From 1990 to 2014, the quantity of residual waste fell substantially, whereas there was a significant rise in the quantity of separately collected recyclables.
In this time period, the total quantity of waste fell by about one-tenth, and is currently running at around 32 million tons, of which approximately 2.5 million tons can be categorized as lightweight packaging. 70 per cent of residual waste, the quantity of which has fallen by 57 per cent over the past 25 years, is nowadays disposed of in refuse incineration plants. 30 per cent are disposed of in facilities for mechanical and mechanical-biological treatment. In 1990, 70 per cent of the total waste quantity was still being landfilled without any pretreatment.
By contrast, the quantities of recyclables that are collected separately and recovered, namely paper, board and cartons, glass and lightweight packaging, have shown a significant, 3.5-fold increase. However, more packaging are also being consumed: in all, the quantity of packaging grew by 6.2 per cent between 1990 and 2014. The reasons involved here include the rising number of single households, urbanization trends, and the growing prevalence of internet trading.
In total, by recovering lightweight packaging, the dual system reduces environmental impact by 1.9 million tons of CO2 equivalents per annum. From 1990 to 2014, moreover, the contribution towards climate protection made by recycling paper, cardboard and cartons was upsized by a factor of 7.5, and is nowadays running at a good 350,000 tons of CO2 equivalents. Glass recycling additionally reduced the environmental impact by almost 800,000 tons of CO2 equivalents. The total contribution made by recycling lightweight packaging, glass, and paper, cardboard and cartons thus comes to 3.1 million tons of CO2 equivalents.
The recycling of lightweight packaging has by far the best climate footprint of all fractions, and thus makes an overproportional contribution towards climate protection. Although the quantity of residual waste is five times greater than the quantity of lightweight packaging, recycling the latter contributes 19 times more towards reducing climatic impact than the disposal of residual waste. Since residual waste is predominantly incinerated, it emerges quite definitely that material recycling is eco-friendlier than energy recovery. So it is unsurprising that in total more than half of the contribution towards climate protection made by waste recovery is attributable to the dual system. The dual system thus also makes a crucial contribution towards ensuring that Germany can meet its climatic targets. After all, the proportion of German municipal waste management involved in the reduction planned for greenhouse gas emissions in Germany, totaling 40 per cent between 1990 and 2020, lies at a not inconsiderable ten per cent.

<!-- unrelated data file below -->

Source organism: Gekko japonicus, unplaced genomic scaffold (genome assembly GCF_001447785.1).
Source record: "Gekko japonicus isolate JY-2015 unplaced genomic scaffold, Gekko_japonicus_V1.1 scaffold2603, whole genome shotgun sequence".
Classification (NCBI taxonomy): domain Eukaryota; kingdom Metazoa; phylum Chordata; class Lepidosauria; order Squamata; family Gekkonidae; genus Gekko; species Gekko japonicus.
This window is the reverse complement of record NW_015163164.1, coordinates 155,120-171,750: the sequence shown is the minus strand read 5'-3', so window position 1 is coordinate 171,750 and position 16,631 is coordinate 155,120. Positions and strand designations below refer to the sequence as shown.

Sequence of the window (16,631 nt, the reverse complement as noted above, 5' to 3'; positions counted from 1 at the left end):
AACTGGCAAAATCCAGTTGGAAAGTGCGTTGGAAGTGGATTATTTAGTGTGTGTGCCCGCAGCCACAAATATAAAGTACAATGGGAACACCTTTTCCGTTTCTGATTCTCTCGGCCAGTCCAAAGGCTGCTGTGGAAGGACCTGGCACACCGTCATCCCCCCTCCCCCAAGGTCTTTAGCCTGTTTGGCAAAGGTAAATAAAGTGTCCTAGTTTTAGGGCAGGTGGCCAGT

Soil acidification is reduced, the impact attributable to phosphate equivalents, known as terrestrial eutrophication, is substantially reduced, and, in addition, there are savings in terms of fossil fuels such as coal and oil. Recycling is here superior to processes for energy recovery when measured against the totality of all the environmental aspects involved.
Conclusions and recommendations
With the dual system for collecting and recovering sales packaging, Germany has put in place a system that has tapped into major potential for enhancing climate protection and reducing environmental impact, and is a front-runner on an international scale. The dual system has made a crucial contribution towards this. The comprehensive lifecycle assessment of the dual system drawn up by the Öko-Institut makes it clear that the system now in place has proved its worth.